This dating app uses refrigerator photos to find your match…which actually makes sense


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My very Italian partner has “Marinara” tattooed on his chest (literally), so when I unearthed a jar of Newman’s Own red sauce on our second date, it should’ve been a deal-breaker. So far things have worked out, but had our first interaction been through Refrigerdating—a new app where the way to someone’s heart is through the contents of their fridge—IDK if that would be the case.

The Samsung-backed venture really runs with the whole “you are what you eat” thing. Users simply upload a picture of the inside of their fridge and find The One by sneaking a peek at the shots others share. But aside from an unconventional approach, what can Refrigerdating offer that’s different than what’s already available in the mobile-app dating game?

Well. Food speaks loudly to a person’s lifestyle choices, which are key to know when it comes to dating, says relationship expert Terri Orbuch, PhD, known as the Love Doctor. “When partners are similar in key life values, studies show they are more likely to stay together over the long haul,” she says. “One key life value is the importance of fitness, nutrition, and health. So a refrigerator and what you have in your refrigerator can tell you a lot about a person.” The intel you learn right off the bat in Refrigerdating can help identify if someone is vegan, vegetarian, and/or gluten-free, and given that nutrition plans are lifestyle priorities for many, this can be a really big deal in relationships.

“When partners are similar in key life values, studies show they are more likely to stay together over the long haul. One key life value is the importance of fitness, nutrition, and health. So a refrigerator and what you have in your refrigerator can tell you a lot about a person.” —relationship expert Terri Orbuch, PhD

While visual stimuli is a lure in many a traditional dating app, the draw here is very different than an interface that serves you a seductive photo of, say, someone’s six pack (unless someone has a six pack of your favorite beer in their fridge). And one expert contends the info to be gleaned here is of superior value. “People attach a lot of emotion and a lot of their identity to food,” dietitian Abby Langer, RD, tells me. And when you mark yourself as vegan or vegetarian or anything else, you’re likely to really take stock in that label.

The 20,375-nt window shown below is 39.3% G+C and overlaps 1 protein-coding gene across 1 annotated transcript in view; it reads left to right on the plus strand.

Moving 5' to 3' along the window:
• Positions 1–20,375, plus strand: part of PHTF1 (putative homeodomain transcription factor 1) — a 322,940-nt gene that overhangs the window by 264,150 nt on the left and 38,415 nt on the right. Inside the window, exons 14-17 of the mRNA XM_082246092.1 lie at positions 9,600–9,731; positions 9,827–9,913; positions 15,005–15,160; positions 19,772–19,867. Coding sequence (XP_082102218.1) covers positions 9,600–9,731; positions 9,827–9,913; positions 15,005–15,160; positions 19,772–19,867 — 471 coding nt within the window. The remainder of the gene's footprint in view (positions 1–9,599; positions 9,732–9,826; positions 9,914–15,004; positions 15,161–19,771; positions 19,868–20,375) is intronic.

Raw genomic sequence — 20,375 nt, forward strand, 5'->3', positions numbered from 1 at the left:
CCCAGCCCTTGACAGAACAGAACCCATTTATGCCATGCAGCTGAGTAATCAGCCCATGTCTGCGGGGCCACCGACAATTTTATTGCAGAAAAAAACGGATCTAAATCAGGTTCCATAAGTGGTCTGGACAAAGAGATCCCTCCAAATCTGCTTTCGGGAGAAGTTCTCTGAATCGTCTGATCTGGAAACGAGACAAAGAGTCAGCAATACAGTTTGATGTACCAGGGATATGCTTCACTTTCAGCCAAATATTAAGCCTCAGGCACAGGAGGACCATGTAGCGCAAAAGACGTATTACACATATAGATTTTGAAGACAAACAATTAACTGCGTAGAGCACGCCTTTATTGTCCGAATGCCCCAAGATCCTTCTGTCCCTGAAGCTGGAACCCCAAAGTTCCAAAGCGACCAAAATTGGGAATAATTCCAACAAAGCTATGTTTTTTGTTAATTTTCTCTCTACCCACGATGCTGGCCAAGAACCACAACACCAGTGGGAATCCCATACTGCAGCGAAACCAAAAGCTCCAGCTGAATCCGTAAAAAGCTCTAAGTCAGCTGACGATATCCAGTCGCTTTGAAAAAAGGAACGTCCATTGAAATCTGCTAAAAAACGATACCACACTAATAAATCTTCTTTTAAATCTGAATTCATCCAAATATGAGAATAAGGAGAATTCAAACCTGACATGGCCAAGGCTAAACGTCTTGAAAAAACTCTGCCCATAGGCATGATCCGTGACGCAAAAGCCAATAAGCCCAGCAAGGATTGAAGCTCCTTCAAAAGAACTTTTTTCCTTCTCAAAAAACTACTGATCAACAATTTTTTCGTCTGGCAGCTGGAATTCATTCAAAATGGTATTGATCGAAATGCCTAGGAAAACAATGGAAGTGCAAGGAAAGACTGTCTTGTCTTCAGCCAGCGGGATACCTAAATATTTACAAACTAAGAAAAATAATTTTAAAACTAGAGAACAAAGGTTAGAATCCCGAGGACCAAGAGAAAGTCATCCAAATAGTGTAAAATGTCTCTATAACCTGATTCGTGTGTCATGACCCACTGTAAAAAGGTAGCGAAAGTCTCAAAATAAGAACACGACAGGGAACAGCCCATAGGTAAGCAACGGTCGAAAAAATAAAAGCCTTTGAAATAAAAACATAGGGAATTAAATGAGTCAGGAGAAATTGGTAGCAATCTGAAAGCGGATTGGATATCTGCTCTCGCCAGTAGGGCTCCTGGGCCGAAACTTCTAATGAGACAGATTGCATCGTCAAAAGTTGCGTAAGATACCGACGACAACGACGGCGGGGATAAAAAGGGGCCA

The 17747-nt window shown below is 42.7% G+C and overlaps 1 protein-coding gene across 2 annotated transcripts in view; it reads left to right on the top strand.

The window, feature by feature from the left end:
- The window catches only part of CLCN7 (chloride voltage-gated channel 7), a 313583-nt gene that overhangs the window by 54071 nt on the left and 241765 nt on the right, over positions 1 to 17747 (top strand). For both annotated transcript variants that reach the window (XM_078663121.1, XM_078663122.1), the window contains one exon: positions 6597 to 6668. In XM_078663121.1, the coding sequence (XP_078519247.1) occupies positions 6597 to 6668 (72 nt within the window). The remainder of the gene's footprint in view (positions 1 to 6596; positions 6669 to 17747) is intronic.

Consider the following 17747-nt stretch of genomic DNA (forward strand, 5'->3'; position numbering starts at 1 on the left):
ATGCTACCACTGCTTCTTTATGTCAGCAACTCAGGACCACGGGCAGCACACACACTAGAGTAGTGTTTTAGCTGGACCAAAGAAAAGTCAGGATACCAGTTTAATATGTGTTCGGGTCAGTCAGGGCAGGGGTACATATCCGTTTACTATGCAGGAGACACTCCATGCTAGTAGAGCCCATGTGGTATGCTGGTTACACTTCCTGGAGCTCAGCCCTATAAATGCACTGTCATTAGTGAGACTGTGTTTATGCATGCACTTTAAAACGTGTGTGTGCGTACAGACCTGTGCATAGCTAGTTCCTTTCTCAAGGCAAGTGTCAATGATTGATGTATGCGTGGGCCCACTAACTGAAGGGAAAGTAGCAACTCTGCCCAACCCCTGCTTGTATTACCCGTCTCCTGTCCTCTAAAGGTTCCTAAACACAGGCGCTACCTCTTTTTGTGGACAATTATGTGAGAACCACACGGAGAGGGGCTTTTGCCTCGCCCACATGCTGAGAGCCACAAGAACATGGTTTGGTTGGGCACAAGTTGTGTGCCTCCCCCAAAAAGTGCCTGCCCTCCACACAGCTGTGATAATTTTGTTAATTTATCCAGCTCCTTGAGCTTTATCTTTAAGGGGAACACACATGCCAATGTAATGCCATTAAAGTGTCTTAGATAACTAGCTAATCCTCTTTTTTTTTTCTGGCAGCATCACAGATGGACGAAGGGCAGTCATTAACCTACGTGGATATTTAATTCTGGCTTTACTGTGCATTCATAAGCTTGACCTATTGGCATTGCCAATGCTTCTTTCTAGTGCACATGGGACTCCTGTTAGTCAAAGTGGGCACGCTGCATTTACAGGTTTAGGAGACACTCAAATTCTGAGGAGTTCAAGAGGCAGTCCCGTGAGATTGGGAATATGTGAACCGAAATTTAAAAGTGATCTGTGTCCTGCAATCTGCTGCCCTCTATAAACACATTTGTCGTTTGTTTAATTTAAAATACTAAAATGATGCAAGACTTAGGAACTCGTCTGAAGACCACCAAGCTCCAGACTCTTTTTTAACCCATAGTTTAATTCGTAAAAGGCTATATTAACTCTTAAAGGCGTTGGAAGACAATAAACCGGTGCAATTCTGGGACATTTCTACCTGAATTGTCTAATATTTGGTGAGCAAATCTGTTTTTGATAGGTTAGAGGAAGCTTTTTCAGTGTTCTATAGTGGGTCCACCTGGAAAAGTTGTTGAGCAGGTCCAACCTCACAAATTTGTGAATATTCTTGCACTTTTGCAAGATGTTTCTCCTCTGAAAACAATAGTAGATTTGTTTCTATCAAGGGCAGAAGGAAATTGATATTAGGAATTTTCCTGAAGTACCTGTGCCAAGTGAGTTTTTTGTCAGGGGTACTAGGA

Basically, if your eating habits are full-on Morrissey, and you peer into a carnivore’s fridge via Refridgerdating, it’s unlikely you’re going to reach out and start waxing poetic about meal-prep strategies. That doesn’t mean that Refrigerdating only works for those who abide by identical nutrition plans, though. Certain items might even be fodder for ice-breaking conversations; maybe you spy a container of Thai food that could serve as your point of introduction. Just ask: “Is that restaurant any good? Sushi is my go-to take-out food, and I’m looking to change it up.” That’s a story for the grandkids, right? (As a heads-up, the app does warn against “styling” your icebox because, per the app’s website, “If this is to work, it needs to be the real thing. Cheating and relationships don’t go together well.”)

Ultimately, food is a foundational aspect of who we are, or at least who we want to be. (There’s a container of kale in your fridge, but 50/50 that it’ll ever actually be opened, #amirite?) And since eating is a common denominator of humanity, it’s something you’ll certainly share with any significant other. So, featuring your open fridge isn’t that crazy of a strategy for finding a partner who plans to stick around. At the very least, it’s certainly intel I’ll keep in mind should my relationship crumble under the inevitable next iteration of my low-brow red sauce gaffe.

If Refrigerdating isn’t for you, let’s play matchmaker with other dating apps. And once you start swiping, here’s some solid advice from our editors.

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